King’s Mill, Shipley
Belloc’s, Vincent’s or King’s Mill, as it is variously known, at Shipley is one of the largest and finest smock mills remaining in the country. It was built as late as 1879, at a time when windmills were becoming obsolete and a big mill like this would have been a risky venture, on top of the expense involved in its construction. To cut costs many of the timbers are second-hand, especially at the top of the mill (the money having by then run out), and some of the working components, notably the flour dresser on the spout floor, are stock parts.
It nevertheless manages to be a splendid example of the millwright’s art. The reused timbers appear to have come from the post mill known as Honeypoles which the new smock mill replaced. Perhaps because regional millwrighting trends had been forgotten to some extent with the decline of the windmill, the cap is an eight-sided cone with a scalloped petticoat instead of the usual Sussex dome. The mill has patent sails and fantail and stands on a two-storey brick base with a stage. It has an iron windshaft, wallower and great spur wheel but a wooden brakewheel and upright shaft. Three pairs of stones are underdriven. Because of its size the mill has room for plenty of auxiliary equipment and the spout floor in particular is a Mecca for lovers of old machinery, with a smutter, oat crusher and a flour dresser with feeder mechanism. There are also a second dresser on the stone floor and a jog scry on the top floor of the base.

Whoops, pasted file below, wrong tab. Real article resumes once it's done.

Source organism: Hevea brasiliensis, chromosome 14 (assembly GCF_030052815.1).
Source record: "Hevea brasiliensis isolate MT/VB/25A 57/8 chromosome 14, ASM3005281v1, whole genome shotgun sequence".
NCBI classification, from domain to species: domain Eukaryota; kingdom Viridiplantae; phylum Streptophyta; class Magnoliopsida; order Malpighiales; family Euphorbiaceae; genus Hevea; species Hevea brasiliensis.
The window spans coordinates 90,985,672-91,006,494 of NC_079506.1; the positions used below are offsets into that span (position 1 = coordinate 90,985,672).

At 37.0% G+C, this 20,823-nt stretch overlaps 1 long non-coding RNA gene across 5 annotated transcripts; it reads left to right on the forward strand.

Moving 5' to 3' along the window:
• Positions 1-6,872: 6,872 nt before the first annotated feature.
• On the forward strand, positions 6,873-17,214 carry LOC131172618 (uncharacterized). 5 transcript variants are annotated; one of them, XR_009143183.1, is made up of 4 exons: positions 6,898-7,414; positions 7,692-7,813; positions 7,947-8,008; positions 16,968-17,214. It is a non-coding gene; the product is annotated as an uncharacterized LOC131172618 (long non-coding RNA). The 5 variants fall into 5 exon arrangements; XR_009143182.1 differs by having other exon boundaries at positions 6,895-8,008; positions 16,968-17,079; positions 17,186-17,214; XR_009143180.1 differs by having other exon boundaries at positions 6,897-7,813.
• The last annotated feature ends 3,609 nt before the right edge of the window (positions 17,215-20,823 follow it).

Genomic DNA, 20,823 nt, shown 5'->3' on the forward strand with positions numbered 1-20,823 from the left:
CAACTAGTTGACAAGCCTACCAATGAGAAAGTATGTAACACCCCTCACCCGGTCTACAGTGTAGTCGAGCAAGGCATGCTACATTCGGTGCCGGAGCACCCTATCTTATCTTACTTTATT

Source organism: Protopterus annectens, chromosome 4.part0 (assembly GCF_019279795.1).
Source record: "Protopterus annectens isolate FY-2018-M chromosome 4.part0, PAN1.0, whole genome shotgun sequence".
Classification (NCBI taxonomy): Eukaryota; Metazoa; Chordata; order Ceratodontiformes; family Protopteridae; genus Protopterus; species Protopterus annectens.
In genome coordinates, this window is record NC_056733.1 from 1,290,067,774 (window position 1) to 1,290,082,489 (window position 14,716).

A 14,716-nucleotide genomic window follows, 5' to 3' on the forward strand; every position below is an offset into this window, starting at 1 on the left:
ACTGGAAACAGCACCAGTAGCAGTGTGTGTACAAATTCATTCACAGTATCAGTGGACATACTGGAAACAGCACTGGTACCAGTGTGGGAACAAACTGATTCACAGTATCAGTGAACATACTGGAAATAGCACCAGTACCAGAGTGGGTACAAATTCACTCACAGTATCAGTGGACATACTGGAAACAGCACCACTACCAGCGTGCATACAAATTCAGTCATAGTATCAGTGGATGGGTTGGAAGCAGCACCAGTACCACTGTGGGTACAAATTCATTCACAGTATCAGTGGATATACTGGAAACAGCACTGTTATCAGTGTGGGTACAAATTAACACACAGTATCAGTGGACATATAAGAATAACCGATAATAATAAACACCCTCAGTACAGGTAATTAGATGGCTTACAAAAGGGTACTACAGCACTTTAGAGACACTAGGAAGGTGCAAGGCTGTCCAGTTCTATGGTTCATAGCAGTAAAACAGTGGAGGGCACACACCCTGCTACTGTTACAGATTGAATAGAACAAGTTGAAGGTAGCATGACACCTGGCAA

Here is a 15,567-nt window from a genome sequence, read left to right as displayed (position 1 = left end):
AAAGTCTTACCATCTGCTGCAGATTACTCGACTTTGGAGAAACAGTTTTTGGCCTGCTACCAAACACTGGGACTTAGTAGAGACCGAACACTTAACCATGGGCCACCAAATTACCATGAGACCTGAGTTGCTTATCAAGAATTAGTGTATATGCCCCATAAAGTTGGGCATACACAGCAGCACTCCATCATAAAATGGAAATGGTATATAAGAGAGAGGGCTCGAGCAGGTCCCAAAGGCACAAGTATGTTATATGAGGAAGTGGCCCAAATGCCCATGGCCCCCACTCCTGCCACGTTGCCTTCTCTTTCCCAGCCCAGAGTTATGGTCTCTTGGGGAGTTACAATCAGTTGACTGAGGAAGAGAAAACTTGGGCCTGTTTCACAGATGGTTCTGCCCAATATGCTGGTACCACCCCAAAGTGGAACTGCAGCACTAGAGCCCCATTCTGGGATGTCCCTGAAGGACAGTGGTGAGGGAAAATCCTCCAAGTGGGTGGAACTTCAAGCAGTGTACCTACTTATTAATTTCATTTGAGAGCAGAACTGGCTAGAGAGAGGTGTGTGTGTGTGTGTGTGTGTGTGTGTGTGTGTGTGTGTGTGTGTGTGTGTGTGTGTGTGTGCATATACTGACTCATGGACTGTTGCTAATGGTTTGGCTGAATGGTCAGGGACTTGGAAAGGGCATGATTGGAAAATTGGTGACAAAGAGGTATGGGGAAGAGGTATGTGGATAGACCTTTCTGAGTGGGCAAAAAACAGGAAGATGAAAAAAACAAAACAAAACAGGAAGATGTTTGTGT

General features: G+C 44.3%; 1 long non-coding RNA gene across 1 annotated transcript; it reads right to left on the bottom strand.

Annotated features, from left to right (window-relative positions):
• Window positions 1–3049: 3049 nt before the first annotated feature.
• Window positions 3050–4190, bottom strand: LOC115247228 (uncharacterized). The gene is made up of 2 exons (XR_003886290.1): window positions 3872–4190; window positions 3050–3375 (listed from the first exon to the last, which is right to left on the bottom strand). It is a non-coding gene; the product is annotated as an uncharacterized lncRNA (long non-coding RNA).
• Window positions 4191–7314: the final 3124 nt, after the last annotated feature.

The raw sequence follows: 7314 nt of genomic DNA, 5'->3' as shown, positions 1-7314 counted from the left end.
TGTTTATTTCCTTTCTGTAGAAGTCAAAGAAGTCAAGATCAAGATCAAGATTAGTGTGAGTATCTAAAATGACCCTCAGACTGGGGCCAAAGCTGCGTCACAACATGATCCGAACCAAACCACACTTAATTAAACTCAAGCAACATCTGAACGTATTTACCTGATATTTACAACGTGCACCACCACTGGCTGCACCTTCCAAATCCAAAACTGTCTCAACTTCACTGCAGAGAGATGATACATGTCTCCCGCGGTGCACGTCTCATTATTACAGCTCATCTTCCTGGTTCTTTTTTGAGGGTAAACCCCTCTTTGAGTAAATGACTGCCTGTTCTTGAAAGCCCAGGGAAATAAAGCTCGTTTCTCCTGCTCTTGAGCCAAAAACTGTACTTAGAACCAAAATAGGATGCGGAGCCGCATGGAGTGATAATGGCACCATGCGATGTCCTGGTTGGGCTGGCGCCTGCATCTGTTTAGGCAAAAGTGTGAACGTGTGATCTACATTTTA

Latterly engine-driven part of the time, the mill ceased work in 1926 but was maintained in good repair by the last miller, Peter Powell. In 1958 it was restored by the County Council as a memorial to the writer Hilaire Belloc, who owned it until his death in 1953 and used to call it “Mrs Shipley”. In 2009 the mill was closed to the public, although it remains for the time being structurally sound.
|Alternative names||Belloc's Mill, Vincent's Mill|
|Mill type||Smock mill|
|Mill functions||Corn mill|
|NGR||TQ 144 218|
Anthony Bryan, Mills Research Group Database